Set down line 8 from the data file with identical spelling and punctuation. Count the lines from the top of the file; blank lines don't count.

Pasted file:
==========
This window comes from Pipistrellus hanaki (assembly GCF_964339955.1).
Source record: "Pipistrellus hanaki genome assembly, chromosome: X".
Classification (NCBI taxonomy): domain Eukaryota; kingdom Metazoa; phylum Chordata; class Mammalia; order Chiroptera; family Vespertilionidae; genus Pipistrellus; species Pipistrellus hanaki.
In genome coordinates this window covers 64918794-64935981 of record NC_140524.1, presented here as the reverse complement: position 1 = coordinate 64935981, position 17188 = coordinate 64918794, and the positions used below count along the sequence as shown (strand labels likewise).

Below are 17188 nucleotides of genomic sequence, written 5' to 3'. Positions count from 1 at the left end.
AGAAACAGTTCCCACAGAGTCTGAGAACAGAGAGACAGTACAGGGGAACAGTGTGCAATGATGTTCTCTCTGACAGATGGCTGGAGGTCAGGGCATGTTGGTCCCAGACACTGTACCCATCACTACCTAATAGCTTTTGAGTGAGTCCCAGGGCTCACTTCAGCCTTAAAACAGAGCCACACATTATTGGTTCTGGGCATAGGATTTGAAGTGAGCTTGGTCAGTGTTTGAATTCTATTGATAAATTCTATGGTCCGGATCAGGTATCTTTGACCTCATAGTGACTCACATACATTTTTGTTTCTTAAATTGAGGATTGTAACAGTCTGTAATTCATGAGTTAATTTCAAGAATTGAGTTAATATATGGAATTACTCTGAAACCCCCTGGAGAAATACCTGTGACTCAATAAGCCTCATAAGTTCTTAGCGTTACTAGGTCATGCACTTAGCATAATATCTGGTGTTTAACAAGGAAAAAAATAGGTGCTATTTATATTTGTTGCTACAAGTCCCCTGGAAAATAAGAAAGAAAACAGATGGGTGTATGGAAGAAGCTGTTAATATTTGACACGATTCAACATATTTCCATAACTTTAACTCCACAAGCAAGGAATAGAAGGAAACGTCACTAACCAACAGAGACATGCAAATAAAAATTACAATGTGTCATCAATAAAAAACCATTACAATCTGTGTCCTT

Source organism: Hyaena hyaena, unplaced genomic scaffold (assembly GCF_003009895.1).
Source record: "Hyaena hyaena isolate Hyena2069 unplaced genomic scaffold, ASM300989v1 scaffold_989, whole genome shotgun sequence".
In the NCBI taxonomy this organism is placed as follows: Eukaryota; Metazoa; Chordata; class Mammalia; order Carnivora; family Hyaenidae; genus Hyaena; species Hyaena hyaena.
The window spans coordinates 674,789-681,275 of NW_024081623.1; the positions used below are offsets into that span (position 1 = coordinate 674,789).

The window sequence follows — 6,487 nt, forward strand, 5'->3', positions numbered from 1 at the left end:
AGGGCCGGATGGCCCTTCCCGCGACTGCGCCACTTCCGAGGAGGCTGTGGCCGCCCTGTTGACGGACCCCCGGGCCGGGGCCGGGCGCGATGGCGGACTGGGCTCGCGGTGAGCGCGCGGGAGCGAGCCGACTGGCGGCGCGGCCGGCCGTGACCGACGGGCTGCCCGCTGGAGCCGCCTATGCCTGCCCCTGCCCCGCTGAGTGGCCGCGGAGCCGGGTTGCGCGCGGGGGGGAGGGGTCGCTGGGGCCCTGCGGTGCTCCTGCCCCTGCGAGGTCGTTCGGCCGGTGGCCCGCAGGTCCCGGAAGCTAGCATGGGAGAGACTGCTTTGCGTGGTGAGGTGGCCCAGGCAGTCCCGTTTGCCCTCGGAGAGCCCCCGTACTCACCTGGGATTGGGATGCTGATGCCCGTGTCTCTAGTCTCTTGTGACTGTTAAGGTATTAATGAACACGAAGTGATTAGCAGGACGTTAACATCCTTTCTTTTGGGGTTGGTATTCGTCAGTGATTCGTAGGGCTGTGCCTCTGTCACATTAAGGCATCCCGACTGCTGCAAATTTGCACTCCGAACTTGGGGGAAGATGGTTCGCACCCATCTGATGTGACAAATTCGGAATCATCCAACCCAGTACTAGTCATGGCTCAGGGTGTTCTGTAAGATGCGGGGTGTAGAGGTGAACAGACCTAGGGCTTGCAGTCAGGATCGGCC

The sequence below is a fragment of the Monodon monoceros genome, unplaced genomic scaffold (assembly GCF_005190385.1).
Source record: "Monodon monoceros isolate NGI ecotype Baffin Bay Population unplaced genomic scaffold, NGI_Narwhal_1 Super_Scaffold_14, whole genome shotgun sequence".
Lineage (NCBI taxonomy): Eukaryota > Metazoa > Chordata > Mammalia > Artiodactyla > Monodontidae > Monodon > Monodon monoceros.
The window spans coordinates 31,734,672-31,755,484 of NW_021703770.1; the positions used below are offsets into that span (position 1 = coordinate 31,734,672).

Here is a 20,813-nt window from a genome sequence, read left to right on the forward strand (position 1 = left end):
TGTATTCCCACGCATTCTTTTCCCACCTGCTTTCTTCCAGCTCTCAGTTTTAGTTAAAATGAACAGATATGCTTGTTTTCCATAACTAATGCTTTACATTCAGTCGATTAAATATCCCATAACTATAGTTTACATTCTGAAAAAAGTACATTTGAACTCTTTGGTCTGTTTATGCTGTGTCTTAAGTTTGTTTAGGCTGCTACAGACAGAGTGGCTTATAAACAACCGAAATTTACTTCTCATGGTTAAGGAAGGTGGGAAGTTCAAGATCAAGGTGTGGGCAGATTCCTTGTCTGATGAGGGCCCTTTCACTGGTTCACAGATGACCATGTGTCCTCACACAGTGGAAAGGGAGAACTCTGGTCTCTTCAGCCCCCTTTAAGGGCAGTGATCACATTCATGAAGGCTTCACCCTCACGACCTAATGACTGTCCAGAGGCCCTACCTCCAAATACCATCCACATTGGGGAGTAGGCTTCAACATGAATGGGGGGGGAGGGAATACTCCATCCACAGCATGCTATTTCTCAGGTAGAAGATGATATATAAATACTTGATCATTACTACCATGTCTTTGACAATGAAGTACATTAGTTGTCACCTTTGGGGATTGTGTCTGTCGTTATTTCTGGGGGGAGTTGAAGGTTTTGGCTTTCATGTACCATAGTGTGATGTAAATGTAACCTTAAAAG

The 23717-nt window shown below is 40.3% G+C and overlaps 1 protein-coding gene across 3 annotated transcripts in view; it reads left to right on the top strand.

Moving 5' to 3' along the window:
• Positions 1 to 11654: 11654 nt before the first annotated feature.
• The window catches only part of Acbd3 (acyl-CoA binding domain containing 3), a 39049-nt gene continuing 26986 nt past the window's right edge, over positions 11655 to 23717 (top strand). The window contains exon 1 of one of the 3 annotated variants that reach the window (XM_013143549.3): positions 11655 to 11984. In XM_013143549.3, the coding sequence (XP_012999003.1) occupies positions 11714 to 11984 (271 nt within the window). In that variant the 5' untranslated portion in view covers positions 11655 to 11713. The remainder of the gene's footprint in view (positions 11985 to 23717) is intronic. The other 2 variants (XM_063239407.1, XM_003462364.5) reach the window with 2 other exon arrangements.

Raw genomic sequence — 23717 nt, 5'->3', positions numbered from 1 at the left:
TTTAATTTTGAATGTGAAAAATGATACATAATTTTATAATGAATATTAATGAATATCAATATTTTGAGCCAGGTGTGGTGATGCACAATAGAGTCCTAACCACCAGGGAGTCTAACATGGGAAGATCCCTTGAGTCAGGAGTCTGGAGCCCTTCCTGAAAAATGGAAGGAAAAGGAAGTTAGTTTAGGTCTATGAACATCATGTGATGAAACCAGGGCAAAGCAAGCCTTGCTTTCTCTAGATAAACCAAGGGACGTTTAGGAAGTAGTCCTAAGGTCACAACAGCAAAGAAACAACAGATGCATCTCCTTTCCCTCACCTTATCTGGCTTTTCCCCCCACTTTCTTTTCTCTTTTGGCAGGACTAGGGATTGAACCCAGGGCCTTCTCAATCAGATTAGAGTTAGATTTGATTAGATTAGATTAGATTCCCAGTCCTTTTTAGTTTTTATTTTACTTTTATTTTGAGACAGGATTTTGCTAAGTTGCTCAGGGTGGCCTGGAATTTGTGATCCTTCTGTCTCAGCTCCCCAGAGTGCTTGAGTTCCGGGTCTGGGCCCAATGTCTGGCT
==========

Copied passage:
Source record: "Hyaena hyaena isolate Hyena2069 unplaced genomic scaffold, ASM300989v1 scaffold_989, whole genome shotgun sequence".